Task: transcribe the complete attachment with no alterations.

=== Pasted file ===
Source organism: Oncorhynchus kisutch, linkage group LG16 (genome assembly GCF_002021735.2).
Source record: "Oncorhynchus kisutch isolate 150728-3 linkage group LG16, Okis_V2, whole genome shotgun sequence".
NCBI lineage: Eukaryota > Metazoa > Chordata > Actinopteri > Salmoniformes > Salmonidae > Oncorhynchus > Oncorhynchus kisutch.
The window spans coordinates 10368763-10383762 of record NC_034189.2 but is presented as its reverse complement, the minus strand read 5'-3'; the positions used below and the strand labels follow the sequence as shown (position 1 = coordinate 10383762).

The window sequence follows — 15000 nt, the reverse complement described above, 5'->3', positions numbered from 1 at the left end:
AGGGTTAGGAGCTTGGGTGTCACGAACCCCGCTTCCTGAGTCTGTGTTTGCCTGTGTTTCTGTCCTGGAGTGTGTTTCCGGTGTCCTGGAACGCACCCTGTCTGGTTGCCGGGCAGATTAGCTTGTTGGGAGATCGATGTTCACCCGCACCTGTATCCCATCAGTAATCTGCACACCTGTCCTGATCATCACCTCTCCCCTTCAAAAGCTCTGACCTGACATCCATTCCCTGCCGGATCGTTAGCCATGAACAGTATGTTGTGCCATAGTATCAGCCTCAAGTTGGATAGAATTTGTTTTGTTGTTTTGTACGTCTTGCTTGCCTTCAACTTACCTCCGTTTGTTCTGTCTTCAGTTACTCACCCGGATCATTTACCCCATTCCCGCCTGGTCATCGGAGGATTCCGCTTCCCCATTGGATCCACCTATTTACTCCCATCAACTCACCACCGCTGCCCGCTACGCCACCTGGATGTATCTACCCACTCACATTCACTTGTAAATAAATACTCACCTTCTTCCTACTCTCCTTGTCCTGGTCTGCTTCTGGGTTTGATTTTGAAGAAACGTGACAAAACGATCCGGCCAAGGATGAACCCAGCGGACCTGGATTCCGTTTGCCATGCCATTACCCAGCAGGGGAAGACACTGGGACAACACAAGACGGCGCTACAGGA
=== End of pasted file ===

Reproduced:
Source organism: Oncorhynchus kisutch, linkage group LG16 (genome assembly GCF_002021735.2).
Source record: "Oncorhynchus kisutch isolate 150728-3 linkage group LG16, Okis_V2, whole genome shotgun sequence".
NCBI lineage: Eukaryota > Metazoa > Chordata > Actinopteri > Salmoniformes > Salmonidae > Oncorhynchus > Oncorhynchus kisutch.
The window spans coordinates 10368763-10383762 of record NC_034189.2 but is presented as its reverse complement, the minus strand read 5'-3'; the positions used below and the strand labels follow the sequence as shown (position 1 = coordinate 10383762).

The window sequence follows — 15000 nt, the reverse complement described above, 5'->3', positions numbered from 1 at the left end:
AGGGTTAGGAGCTTGGGTGTCACGAACCCCGCTTCCTGAGTCTGTGTTTGCCTGTGTTTCTGTCCTGGAGTGTGTTTCCGGTGTCCTGGAACGCACCCTGTCTGGTTGCCGGGCAGATTAGCTTGTTGGGAGATCGATGTTCACCCGCACCTGTATCCCATCAGTAATCTGCACACCTGTCCTGATCATCACCTCTCCCCTTCAAAAGCTCTGACCTGACATCCATTCCCTGCCGGATCGTTAGCCATGAACAGTATGTTGTGCCATAGTATCAGCCTCAAGTTGGATAGAATTTGTTTTGTTGTTTTGTACGTCTTGCTTGCCTTCAACTTACCTCCGTTTGTTCTGTCTTCAGTTACTCACCCGGATCATTTACCCCATTCCCGCCTGGTCATCGGAGGATTCCGCTTCCCCATTGGATCCACCTATTTACTCCCATCAACTCACCACCGCTGCCCGCTACGCCACCTGGATGTATCTACCCACTCACATTCACTTGTAAATAAATACTCACCTTCTTCCTACTCTCCTTGTCCTGGTCTGCTTCTGGGTTTGATTTTGAAGAAACGTGACAAAACGATCCGGCCAAGGATGAACCCAGCGGACCTGGATTCCGTTTGCCATGCCATTACCCAGCAGGGGAAGACACTGGGACAACACAAGACGGCGCTACAGGA